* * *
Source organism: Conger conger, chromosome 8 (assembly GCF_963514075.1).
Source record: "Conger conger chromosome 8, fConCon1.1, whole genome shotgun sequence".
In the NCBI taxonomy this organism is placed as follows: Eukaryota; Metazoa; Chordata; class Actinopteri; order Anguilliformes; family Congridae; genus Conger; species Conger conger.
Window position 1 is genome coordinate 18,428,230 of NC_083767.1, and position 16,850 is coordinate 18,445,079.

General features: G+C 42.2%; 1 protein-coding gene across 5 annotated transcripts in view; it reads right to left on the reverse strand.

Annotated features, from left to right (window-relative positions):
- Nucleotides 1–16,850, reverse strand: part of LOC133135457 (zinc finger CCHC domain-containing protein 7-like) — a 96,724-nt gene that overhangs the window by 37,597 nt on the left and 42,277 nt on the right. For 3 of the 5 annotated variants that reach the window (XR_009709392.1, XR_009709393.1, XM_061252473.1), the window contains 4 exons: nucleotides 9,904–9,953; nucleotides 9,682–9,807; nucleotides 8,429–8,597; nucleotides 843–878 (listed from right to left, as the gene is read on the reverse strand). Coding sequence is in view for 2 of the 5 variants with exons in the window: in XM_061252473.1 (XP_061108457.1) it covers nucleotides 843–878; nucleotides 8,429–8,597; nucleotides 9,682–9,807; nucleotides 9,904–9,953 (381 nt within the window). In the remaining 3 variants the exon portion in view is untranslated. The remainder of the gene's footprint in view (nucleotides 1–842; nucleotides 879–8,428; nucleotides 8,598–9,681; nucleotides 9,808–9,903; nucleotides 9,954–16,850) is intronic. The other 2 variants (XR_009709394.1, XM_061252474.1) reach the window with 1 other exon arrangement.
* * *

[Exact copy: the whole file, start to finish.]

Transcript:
Source organism: Conger conger, chromosome 8 (assembly GCF_963514075.1).
Source record: "Conger conger chromosome 8, fConCon1.1, whole genome shotgun sequence".
In the NCBI taxonomy this organism is placed as follows: Eukaryota; Metazoa; Chordata; class Actinopteri; order Anguilliformes; family Congridae; genus Conger; species Conger conger.
Window position 1 is genome coordinate 18,428,230 of NC_083767.1, and position 16,850 is coordinate 18,445,079.

General features: G+C 42.2%; 1 protein-coding gene across 5 annotated transcripts in view; it reads right to left on the reverse strand.

Annotated features, from left to right (window-relative positions):
- Nucleotides 1–16,850, reverse strand: part of LOC133135457 (zinc finger CCHC domain-containing protein 7-like) — a 96,724-nt gene that overhangs the window by 37,597 nt on the left and 42,277 nt on the right. For 3 of the 5 annotated variants that reach the window (XR_009709392.1, XR_009709393.1, XM_061252473.1), the window contains 4 exons: nucleotides 9,904–9,953; nucleotides 9,682–9,807; nucleotides 8,429–8,597; nucleotides 843–878 (listed from right to left, as the gene is read on the reverse strand). Coding sequence is in view for 2 of the 5 variants with exons in the window: in XM_061252473.1 (XP_061108457.1) it covers nucleotides 843–878; nucleotides 8,429–8,597; nucleotides 9,682–9,807; nucleotides 9,904–9,953 (381 nt within the window). In the remaining 3 variants the exon portion in view is untranslated. The remainder of the gene's footprint in view (nucleotides 1–842; nucleotides 879–8,428; nucleotides 8,598–9,681; nucleotides 9,808–9,903; nucleotides 9,954–16,850) is intronic. The other 2 variants (XR_009709394.1, XM_061252474.1) reach the window with 1 other exon arrangement.